Now, you all know I like bentos, but my first introduction to the world of compartmentalised cuisine was the humble steel tiffin carrier - the school/office lunchbox and preferred picnic basket of all Burmese people.
As a child, there was little I loved more than deconstructing a tower of edible treats and digging into each part - fluffy rice in one section, fried chicken in another, and crunchy salad in the last.
Keeping the foods separate meant that the leaves didn't go limp, the chicken stayed crisp, and the rice stayed pristine till it was time to tuck in.
So when I was invited to visit the Glass Kitchen, a pop-up at Harvey Nicks, and found out that it was devoted to a similar concept, I couldn't resist dropping by.
The Glass Kitchen is a ten seat tasting bar run by traiteur chef Franck Pontais, winner of Iron Chef UK, caterer to the stars (he did Stella Mccartney's wedding), and owner of Food Creation, a food consultancy company.
The dishes he serves up come from his 2008 book Terrines and Verrines which provides recipes for both of these very French foods.
Everyone knows what a terrine is, although what you might not know is that it's named after the earthenware dish in which it should traditionally made (compare casserole).
Verrines on the other hand were unfamiliar to me, but my A-Level French meant I suspected they had something to do with glass.
And indeed verrines are layered food in a glass, a traditional way of eating in France which was introduced to the US ten years ago by Joel Robuchon, but which has been fairly unknown in this country until now.
The traditional verrine glass is small, rounded and squat, but since (like tiffin carriers) the aim is to keep the individual parts fresh until they're eaten, the new wave of verrines come in separate sections - a new take on modular meals.
The savoury options on offer at the Glass Kitchen have as their main elements duck, smoked mackerel and salmon, carpaccio of beef, and Morrocan vegetable chorba, but on top of these bases are built two further tiers of, for example, parmesan parfait, and garlic, fennel and oak leaf salad.
I chose terrine of poached chicken in cardamom and seared chicken liver, plum fruit and spring onion, salad with steamed ginger, topped with crisp of lotus root which was made there and then for me by Franck.
He explained to me that everything is prepared on-site fresh that morning or the night before (except the smoked meats and fishes for obvious reasons) so when it comes to serving up, it's just a case of constructing from mise en place. This is the traditional traiteur way.
And moments later, I was presented with a tiered glass tower which looked stunning. Of course, as they say, looks aren't everything, but when I carefully unstacked the rainbow of verrines and dived in, it was wonderful - the flavours were well-balanced, fresh and exciting, which is especially impressive considering that this was a cold dish. I particularly loved the seared chicken liver, which was beautifully seasoned and had just the right amount of give.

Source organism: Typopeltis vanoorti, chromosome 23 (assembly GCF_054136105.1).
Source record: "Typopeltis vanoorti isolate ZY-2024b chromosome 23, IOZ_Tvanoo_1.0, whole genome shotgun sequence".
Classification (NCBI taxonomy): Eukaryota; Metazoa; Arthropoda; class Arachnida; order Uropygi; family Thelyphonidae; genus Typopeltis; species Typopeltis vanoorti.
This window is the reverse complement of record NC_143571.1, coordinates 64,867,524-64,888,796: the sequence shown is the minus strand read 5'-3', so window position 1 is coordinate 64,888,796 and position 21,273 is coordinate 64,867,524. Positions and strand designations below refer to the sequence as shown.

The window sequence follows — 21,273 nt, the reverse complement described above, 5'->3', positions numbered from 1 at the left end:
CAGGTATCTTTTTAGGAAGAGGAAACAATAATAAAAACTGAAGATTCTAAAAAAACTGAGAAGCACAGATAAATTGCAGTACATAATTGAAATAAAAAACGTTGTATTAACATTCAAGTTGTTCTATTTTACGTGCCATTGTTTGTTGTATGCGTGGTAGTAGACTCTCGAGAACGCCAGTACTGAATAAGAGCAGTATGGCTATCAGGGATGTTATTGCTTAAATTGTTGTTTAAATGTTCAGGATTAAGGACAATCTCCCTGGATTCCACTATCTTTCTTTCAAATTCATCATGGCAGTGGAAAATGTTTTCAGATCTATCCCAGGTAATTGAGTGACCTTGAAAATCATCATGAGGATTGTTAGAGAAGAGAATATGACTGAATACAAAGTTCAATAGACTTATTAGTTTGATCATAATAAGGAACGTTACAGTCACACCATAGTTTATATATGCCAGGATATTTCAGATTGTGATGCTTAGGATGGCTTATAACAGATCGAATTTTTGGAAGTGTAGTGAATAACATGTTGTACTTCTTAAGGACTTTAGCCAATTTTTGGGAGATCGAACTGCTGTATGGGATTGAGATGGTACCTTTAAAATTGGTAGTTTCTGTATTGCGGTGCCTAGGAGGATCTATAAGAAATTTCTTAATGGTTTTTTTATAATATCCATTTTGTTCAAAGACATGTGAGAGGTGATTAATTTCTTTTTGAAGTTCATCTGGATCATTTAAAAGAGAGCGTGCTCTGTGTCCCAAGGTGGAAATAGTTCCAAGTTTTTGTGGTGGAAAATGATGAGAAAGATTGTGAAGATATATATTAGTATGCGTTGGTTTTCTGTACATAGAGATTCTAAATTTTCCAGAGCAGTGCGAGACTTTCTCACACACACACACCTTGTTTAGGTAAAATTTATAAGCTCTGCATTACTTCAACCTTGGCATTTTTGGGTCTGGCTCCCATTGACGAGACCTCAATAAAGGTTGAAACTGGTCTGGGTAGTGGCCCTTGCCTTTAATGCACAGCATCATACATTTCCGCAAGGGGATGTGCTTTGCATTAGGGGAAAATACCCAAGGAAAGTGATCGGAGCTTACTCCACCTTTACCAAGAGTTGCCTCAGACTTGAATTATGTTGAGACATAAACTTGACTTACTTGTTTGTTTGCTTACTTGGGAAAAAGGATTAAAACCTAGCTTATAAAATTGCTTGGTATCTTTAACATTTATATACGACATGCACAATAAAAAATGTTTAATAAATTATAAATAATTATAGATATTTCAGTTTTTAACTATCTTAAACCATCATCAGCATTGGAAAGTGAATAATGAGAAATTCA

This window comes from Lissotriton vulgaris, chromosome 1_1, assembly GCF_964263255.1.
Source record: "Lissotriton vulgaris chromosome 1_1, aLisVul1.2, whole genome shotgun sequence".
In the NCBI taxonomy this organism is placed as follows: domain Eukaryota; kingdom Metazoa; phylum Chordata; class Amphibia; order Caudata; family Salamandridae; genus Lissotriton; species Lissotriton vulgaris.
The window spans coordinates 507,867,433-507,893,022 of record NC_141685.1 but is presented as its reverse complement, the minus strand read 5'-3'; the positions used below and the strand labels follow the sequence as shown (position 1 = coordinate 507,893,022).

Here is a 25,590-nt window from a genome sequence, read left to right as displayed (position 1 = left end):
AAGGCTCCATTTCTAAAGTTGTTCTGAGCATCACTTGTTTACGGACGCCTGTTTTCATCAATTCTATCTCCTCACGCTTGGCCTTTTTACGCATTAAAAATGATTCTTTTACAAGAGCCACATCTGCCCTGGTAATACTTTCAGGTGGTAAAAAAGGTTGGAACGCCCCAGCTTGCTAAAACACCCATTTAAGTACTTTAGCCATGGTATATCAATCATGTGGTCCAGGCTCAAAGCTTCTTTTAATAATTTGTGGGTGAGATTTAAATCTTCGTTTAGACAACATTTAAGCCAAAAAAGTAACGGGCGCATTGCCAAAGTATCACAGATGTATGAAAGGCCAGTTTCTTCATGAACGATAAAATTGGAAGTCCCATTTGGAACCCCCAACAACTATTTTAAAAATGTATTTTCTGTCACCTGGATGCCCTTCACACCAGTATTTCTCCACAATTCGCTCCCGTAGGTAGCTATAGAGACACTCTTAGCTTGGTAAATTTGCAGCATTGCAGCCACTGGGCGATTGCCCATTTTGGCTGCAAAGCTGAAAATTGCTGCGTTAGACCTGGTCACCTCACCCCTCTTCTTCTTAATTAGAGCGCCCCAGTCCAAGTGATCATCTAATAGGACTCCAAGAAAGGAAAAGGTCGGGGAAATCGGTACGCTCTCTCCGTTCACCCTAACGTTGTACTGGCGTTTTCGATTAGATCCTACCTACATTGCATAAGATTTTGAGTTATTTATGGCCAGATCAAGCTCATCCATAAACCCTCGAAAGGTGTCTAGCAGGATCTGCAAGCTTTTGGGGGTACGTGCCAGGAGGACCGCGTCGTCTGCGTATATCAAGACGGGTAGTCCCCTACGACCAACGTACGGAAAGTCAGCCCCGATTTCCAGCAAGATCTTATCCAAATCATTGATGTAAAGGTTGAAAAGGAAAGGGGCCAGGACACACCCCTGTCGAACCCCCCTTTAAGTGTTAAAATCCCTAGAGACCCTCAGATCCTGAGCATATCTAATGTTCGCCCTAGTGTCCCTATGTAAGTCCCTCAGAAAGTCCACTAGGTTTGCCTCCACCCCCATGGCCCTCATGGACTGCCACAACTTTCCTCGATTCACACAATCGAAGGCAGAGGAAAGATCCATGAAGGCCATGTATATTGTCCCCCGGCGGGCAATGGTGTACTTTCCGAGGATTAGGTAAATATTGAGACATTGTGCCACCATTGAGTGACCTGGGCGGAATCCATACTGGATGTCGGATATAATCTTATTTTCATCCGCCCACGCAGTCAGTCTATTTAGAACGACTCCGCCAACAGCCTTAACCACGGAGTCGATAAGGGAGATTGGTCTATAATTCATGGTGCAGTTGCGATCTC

Franck explained to me that the most important thing is to have a variety of textures and flavours so eating is as fun as the presentation, and this was spot on.
For pudding, I chose pomegranate in rose water jelly, white chocolate mousse and cherry confit, black forest fudge and muscovado tuille biscuit. Again, Franck prepared it for me to order.
This came in the traditional verrine glass, like a small goldfish bowl so although not as playful as the tower, it was still very pretty.
The different textures worked very well together - the crumbly fudge, brittle biscuit and soothing mousse and jelly. I wasn't quite as blown over as I was by the chicken, but this may be because I'm a savoury girl at heart.
Otherwise I'm pretty much won over by the Glass Kitchen. The only criticism I have is that you're given a knife and fork for the savoury dishes, which is awkward when the mouths of the verrine glasses aren't huge and can lead to much scraping and clanging against glass (which I find a bit painful).
It would make much more sense if spoons or just forks were offered, or even some slender chopsticks which are perfect for this kind of "hunt and peck" dainty dining.
The verrine glasses are very cool though, and a tiered set of three is £20 which is fairly reasonable. You can also buy each section separately as well as other shapes and sizes. They're made by Durobor and as the name suggests they're pretty tough and can be stuck in the microwave or dishwasher.
Of course, you don't have to fork out on specialist tableware to indulge in Franck's food at home - I should think that the recipes in his book can be recreated regardless (although don't tell him I said that). Signed copies of "Terrines and Verrines" are also available.
Franck Pontais and team will be at the Glass Kitchen, Fifth Floor, Harvey Nicks until 10th April, from 11 to 8, Monday to Saturday and 12 to 6 on Sundays.
It's drop-in only, so you can swing by at lunch or after work without having to book. There's also takeaway available, and you can buy the smoked meats and fish that he uses.
If you'd like to learn how to make verrines yourself, Franck is also hosting workshops from 6-8pm on 16 and 23 March. Places cost £60, inc tasting menu, glass of wine, and signed copy of "Terrines and Verrines". To book, call 020 7201 8689 or 020 7201 8632, quoting ‘Glass Kitchen Workshop’.
I was a guest of Andre Dang and Taste Lab